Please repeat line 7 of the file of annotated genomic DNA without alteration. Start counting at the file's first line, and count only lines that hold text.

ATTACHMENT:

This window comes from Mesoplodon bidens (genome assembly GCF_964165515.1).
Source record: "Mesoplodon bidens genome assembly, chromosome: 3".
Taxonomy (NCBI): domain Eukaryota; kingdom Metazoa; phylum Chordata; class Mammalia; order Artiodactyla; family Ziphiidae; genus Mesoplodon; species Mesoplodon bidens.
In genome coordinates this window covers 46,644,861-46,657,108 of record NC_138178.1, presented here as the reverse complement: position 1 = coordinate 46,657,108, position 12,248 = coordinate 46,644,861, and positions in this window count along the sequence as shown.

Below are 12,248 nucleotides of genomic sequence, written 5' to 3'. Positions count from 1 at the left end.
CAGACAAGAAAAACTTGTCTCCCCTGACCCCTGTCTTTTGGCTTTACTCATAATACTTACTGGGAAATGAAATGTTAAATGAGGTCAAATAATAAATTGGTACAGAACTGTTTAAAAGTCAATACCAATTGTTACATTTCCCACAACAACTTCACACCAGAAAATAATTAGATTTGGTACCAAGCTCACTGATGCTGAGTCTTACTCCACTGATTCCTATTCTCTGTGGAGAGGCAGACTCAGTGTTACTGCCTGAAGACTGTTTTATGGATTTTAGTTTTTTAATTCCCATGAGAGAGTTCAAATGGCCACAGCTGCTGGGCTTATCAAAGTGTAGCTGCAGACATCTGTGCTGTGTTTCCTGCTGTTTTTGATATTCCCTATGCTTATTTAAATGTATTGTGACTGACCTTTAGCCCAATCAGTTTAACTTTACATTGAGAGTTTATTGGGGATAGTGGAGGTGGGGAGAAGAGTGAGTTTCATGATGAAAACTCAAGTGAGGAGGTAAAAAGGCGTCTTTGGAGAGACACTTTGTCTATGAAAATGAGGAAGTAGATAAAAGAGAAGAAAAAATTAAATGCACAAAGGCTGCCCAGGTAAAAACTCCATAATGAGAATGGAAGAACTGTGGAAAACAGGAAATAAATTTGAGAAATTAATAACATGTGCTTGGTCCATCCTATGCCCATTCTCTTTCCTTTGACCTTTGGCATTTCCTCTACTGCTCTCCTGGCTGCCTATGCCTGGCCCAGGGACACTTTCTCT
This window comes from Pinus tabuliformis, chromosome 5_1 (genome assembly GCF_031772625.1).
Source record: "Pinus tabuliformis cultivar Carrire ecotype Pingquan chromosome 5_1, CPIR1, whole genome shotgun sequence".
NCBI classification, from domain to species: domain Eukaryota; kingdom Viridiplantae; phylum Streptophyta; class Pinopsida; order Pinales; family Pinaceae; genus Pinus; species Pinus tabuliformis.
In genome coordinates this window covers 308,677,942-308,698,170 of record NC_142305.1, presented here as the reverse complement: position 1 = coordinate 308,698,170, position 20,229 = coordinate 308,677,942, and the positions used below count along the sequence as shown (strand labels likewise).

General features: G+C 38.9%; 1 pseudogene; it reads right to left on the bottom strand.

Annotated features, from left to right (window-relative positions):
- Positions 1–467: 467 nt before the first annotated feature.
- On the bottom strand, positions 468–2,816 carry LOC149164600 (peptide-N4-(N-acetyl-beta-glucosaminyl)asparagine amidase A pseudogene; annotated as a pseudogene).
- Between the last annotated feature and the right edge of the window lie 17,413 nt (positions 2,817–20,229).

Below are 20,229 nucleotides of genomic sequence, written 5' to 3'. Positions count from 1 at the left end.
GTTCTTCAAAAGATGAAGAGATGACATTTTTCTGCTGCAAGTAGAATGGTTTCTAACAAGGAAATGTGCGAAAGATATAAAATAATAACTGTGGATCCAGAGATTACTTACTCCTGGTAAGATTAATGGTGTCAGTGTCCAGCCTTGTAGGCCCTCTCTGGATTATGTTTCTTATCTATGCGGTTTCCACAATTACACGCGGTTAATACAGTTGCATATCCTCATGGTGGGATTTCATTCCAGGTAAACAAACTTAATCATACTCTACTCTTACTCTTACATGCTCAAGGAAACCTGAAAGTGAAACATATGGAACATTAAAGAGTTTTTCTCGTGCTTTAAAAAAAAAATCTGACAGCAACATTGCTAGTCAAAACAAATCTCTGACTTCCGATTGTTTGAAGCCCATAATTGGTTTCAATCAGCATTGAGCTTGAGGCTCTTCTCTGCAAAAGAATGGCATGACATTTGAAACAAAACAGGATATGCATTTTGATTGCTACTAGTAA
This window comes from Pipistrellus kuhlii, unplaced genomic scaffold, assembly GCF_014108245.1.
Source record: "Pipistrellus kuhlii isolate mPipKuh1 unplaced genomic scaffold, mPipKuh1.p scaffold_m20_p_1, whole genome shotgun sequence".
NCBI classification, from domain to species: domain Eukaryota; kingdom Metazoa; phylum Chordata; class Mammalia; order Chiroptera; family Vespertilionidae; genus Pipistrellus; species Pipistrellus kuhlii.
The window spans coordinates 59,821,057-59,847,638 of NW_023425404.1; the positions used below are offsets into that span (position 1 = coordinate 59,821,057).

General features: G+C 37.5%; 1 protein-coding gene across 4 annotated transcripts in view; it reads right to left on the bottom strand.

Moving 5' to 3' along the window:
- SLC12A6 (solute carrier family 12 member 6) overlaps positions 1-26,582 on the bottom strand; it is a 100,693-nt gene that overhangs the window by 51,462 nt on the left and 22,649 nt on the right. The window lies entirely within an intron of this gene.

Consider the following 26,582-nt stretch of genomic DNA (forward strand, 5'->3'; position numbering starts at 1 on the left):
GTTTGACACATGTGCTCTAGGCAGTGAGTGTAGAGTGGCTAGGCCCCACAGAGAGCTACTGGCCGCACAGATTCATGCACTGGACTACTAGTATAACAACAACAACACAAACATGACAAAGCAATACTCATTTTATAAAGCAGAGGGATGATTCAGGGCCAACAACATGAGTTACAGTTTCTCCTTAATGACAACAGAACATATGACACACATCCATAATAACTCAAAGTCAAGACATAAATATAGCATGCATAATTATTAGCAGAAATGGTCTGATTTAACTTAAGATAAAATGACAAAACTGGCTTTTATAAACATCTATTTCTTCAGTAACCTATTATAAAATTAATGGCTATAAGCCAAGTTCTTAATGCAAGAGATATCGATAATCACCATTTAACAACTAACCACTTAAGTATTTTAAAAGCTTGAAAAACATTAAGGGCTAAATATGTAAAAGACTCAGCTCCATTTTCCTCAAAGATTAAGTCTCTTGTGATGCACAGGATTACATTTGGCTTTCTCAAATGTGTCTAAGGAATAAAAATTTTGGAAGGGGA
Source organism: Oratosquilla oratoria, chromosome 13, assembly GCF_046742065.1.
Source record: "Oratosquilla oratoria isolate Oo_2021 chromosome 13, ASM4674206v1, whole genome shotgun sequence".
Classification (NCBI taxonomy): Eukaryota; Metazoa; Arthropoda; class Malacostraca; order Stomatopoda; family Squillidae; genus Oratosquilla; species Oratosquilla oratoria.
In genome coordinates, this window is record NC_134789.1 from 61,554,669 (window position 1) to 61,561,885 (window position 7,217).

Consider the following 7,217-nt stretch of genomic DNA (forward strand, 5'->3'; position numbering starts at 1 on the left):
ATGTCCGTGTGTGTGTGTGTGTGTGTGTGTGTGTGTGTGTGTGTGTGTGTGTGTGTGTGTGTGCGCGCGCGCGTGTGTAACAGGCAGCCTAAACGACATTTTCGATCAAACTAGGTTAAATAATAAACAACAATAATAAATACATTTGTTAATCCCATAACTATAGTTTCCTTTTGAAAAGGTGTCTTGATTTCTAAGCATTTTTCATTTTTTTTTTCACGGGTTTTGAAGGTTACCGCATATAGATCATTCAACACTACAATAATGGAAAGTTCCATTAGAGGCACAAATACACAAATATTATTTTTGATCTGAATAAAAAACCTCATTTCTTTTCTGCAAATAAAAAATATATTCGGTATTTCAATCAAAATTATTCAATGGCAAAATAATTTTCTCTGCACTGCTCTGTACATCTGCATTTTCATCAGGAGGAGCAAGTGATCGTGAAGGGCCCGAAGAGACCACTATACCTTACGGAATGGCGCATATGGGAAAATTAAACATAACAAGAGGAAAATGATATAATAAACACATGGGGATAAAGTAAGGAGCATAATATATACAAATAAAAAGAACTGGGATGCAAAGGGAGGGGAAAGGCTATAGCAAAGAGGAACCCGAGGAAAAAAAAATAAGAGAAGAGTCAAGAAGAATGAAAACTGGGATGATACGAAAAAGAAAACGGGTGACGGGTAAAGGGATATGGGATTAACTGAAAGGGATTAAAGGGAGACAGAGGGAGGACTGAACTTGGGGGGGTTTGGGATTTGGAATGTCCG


This window comes from Pinus tabuliformis, chromosome 5_1 (genome assembly GCF_031772625.1).